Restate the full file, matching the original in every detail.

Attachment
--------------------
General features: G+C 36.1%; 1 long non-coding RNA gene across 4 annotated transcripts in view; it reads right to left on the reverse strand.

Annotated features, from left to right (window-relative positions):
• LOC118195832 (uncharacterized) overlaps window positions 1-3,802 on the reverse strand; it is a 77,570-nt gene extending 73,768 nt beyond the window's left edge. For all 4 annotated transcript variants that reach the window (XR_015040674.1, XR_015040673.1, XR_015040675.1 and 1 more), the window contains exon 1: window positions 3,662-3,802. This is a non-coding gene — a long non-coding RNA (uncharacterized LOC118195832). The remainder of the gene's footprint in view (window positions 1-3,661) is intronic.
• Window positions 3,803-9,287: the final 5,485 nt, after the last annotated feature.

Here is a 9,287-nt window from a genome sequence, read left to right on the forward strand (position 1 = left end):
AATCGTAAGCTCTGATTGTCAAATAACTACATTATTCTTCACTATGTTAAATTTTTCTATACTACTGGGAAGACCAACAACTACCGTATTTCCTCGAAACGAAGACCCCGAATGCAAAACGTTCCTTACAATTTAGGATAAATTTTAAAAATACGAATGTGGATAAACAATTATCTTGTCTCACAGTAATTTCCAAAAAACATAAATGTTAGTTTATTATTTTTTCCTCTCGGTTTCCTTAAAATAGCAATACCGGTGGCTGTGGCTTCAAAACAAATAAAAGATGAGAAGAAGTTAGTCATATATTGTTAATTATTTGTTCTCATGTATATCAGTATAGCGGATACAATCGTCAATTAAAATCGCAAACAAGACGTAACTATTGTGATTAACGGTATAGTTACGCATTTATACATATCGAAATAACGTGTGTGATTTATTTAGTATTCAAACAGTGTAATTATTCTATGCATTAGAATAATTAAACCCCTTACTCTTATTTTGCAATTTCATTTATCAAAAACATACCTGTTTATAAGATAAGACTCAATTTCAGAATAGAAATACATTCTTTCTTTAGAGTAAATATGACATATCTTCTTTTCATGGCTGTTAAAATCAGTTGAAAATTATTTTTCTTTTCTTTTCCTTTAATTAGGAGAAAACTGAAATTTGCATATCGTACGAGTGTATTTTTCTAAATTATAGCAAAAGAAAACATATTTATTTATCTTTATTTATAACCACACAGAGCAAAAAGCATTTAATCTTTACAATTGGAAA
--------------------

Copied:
General features: G+C 36.1%; 1 long non-coding RNA gene across 4 annotated transcripts in view; it reads right to left on the reverse strand.

Annotated features, from left to right (window-relative positions):
• LOC118195832 (uncharacterized) overlaps window positions 1-3,802 on the reverse strand; it is a 77,570-nt gene extending 73,768 nt beyond the window's left edge. For all 4 annotated transcript variants that reach the window (XR_015040674.1, XR_015040673.1, XR_015040675.1 and 1 more), the window contains exon 1: window positions 3,662-3,802. This is a non-coding gene — a long non-coding RNA (uncharacterized LOC118195832). The remainder of the gene's footprint in view (window positions 1-3,661) is intronic.
• Window positions 3,803-9,287: the final 5,485 nt, after the last annotated feature.

Here is a 9,287-nt window from a genome sequence, read left to right on the forward strand (position 1 = left end):
AATCGTAAGCTCTGATTGTCAAATAACTACATTATTCTTCACTATGTTAAATTTTTCTATACTACTGGGAAGACCAACAACTACCGTATTTCCTCGAAACGAAGACCCCGAATGCAAAACGTTCCTTACAATTTAGGATAAATTTTAAAAATACGAATGTGGATAAACAATTATCTTGTCTCACAGTAATTTCCAAAAAACATAAATGTTAGTTTATTATTTTTTCCTCTCGGTTTCCTTAAAATAGCAATACCGGTGGCTGTGGCTTCAAAACAAATAAAAGATGAGAAGAAGTTAGTCATATATTGTTAATTATTTGTTCTCATGTATATCAGTATAGCGGATACAATCGTCAATTAAAATCGCAAACAAGACGTAACTATTGTGATTAACGGTATAGTTACGCATTTATACATATCGAAATAACGTGTGTGATTTATTTAGTATTCAAACAGTGTAATTATTCTATGCATTAGAATAATTAAACCCCTTACTCTTATTTTGCAATTTCATTTATCAAAAACATACCTGTTTATAAGATAAGACTCAATTTCAGAATAGAAATACATTCTTTCTTTAGAGTAAATATGACATATCTTCTTTTCATGGCTGTTAAAATCAGTTGAAAATTATTTTTCTTTTCTTTTCCTTTAATTAGGAGAAAACTGAAATTTGCATATCGTACGAGTGTATTTTTCTAAATTATAGCAAAAGAAAACATATTTATTTATCTTTATTTATAACCACACAGAGCAAAAAGCATTTAATCTTTACAATTGGAAA